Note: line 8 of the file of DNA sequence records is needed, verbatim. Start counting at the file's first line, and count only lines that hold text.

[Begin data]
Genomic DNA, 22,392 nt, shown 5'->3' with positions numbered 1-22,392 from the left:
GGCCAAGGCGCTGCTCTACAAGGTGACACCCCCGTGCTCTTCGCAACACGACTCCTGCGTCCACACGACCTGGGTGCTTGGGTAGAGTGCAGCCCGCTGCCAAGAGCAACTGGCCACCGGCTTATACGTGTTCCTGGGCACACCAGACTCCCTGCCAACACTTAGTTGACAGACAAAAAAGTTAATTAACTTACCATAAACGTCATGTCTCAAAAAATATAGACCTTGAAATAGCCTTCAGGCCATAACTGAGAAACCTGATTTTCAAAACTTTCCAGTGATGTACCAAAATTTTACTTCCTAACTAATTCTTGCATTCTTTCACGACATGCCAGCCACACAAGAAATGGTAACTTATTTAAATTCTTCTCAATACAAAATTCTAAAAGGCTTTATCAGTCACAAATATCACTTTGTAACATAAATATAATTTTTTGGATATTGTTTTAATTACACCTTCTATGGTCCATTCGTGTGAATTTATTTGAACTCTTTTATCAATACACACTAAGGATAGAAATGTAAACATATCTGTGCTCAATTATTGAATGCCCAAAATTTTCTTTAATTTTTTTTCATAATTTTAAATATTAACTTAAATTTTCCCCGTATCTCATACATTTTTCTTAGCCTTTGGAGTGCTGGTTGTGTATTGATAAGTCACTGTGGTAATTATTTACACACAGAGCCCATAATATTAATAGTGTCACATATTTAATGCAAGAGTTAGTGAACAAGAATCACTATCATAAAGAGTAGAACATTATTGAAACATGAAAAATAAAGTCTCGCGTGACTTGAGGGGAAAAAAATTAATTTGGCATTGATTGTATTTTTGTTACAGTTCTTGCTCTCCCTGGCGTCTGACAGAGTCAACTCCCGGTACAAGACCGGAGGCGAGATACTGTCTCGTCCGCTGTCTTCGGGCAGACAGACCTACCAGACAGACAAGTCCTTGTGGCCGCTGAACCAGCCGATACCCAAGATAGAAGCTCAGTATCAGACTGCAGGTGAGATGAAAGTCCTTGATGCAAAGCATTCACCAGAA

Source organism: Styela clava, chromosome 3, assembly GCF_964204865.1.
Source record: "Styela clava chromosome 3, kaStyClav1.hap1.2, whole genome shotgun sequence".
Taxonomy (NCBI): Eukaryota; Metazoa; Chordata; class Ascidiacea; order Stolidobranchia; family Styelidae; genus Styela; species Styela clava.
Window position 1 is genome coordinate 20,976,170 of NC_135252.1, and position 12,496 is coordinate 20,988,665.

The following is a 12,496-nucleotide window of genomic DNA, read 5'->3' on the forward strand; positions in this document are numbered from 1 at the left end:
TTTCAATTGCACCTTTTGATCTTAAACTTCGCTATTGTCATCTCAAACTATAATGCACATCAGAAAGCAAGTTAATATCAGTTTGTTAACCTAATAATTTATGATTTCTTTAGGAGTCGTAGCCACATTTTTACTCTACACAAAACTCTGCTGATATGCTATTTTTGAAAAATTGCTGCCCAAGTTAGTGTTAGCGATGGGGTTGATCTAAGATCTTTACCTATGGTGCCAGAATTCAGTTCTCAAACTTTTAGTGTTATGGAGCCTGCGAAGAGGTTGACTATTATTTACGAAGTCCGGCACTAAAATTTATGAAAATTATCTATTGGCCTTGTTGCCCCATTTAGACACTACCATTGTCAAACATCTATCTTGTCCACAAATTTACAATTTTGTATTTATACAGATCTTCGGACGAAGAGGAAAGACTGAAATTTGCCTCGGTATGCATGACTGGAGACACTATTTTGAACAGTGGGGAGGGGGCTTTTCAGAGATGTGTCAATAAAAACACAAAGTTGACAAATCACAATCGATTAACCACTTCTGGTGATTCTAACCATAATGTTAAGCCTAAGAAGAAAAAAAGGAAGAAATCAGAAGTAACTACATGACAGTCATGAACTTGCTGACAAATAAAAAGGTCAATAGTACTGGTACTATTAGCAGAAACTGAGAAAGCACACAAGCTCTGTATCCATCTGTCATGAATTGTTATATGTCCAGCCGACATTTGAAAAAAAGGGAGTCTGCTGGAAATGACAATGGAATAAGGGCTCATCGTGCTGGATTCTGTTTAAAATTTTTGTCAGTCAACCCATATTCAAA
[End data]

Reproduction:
TTTCAATTGCACCTTTTGATCTTAAACTTCGCTATTGTCATCTCAAACTATAATGCACATCAGAAAGCAAGTTAATATCAGTTTGTTAACCTAATAATTTATGATTTCTTTAGGAGTCGTAGCCACATTTTTACTCTACACAAAACTCTGCTGATATGCTATTTTTGAAAAATTGCTGCCCAAGTTAGTGTTAGCGATGGGGTTGATCTAAGATCTTTACCTATGGTGCCAGAATTCAGTTCTCAAACTTTTAGTGTTATGGAGCCTGCGAAGAGGTTGACTATTATTTACGAAGTCCGGCACTAAAATTTATGAAAATTATCTATTGGCCTTGTTGCCCCATTTAGACACTACCATTGTCAAACATCTATCTTGTCCACAAATTTACAATTTTGTATTTATACAGATCTTCGGACGAAGAGGAAAGACTGAAATTTGCCTCGGTATGCATGACTGGAGACACTATTTTGAACAGTGGGGAGGGGGCTTTTCAGAGATGTGTCAATAAAAACACAAAGTTGACAAATCACAATCGATTAACCACTTCTGGTGATTCTAACCATAATGTTAAGCCTAAGAAGAAAAAAAGGAAGAAATCAGAAGTAACTACATGACAGTCATGAACTTGCTGACAAATAAAAAGGTCAATAGTACTGGTACTATTAGCAGAAACTGAGAAAGCACACAAGCTCTGTATCCATCTGTCATGAATTGTTATATGTCCAGCCGACATTTGAAAAAAAGGGAGTCTGCTGGAAATGACAATGGAATAAGGGCTCATCGTGCTGGATTCTGTTTAAAATTTTTGTCAGTCAACCCATATTCAAA